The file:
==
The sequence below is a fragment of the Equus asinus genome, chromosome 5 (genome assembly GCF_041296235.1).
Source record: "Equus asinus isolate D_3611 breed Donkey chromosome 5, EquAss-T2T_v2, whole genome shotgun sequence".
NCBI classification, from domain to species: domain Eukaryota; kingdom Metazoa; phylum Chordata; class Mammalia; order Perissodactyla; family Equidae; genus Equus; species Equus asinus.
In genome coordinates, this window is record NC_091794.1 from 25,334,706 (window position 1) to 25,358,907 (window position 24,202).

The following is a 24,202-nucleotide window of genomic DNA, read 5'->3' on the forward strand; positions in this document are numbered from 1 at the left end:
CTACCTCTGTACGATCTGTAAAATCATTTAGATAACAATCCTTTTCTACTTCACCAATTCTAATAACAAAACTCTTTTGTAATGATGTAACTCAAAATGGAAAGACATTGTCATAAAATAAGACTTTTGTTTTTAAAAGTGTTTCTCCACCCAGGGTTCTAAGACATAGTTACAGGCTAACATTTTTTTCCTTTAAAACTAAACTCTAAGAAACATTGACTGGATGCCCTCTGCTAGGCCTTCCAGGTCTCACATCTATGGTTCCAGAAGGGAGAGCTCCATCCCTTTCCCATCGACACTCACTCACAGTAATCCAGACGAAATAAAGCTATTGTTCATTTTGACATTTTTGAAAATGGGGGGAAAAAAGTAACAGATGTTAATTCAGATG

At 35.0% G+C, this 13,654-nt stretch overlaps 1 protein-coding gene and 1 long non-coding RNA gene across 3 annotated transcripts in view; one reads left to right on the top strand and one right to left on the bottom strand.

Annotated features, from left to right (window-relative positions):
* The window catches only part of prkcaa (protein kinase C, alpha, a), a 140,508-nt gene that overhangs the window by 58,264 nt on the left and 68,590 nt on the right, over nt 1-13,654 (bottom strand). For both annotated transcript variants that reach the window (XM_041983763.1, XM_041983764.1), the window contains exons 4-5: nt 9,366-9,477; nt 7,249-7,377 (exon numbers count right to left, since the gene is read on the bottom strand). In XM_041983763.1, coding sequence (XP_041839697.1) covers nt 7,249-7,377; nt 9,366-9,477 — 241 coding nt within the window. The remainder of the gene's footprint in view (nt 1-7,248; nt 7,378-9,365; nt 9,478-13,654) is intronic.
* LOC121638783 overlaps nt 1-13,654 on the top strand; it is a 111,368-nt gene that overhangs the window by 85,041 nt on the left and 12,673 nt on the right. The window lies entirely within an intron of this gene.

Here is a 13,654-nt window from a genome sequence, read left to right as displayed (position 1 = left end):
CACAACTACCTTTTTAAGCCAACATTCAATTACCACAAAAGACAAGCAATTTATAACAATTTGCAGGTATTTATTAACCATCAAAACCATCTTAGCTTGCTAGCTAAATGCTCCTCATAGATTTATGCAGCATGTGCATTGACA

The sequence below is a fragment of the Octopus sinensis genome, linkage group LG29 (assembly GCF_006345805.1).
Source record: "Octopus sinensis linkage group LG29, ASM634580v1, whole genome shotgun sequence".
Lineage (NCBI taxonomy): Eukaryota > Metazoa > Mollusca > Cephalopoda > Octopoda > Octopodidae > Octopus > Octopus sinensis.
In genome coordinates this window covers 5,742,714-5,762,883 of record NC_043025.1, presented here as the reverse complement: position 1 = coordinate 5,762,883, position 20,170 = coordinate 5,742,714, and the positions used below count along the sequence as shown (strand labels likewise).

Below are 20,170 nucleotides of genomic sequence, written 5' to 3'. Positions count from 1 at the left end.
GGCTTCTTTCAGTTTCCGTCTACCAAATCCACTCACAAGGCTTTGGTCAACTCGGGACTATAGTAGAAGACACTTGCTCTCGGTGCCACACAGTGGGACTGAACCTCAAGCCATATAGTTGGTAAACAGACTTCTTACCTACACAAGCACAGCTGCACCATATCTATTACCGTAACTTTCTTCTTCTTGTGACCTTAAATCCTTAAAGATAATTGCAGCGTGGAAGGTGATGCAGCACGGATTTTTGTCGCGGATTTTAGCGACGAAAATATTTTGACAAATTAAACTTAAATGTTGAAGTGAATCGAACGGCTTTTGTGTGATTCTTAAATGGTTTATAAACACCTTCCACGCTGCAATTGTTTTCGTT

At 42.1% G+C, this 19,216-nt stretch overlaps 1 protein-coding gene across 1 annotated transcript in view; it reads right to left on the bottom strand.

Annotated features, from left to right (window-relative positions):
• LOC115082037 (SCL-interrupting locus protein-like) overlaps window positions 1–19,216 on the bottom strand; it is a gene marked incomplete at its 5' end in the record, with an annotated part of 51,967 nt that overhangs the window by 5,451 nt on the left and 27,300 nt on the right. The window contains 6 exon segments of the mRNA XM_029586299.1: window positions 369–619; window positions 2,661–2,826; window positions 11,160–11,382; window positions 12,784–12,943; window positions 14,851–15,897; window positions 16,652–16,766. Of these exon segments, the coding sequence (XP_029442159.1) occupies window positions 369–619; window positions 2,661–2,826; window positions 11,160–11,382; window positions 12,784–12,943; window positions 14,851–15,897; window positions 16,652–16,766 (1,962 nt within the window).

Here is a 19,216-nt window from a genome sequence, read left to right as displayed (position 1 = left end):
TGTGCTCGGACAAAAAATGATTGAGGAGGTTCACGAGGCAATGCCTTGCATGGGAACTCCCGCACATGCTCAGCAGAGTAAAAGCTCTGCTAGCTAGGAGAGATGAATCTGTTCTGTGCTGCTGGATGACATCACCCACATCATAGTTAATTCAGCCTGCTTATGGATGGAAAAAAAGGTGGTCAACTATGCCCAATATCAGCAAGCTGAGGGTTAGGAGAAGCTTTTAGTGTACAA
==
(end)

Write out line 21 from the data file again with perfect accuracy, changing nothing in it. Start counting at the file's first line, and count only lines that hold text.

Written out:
• LOC115082037 (SCL-interrupting locus protein-like) overlaps window positions 1–19,216 on the bottom strand; it is a gene marked incomplete at its 5' end in the record, with an annotated part of 51,967 nt that overhangs the window by 5,451 nt on the left and 27,300 nt on the right. The window contains 6 exon segments of the mRNA XM_029586299.1: window positions 369–619; window positions 2,661–2,826; window positions 11,160–11,382; window positions 12,784–12,943; window positions 14,851–15,897; window positions 16,652–16,766. Of these exon segments, the coding sequence (XP_029442159.1) occupies window positions 369–619; window positions 2,661–2,826; window positions 11,160–11,382; window positions 12,784–12,943; window positions 14,851–15,897; window positions 16,652–16,766 (1,962 nt within the window).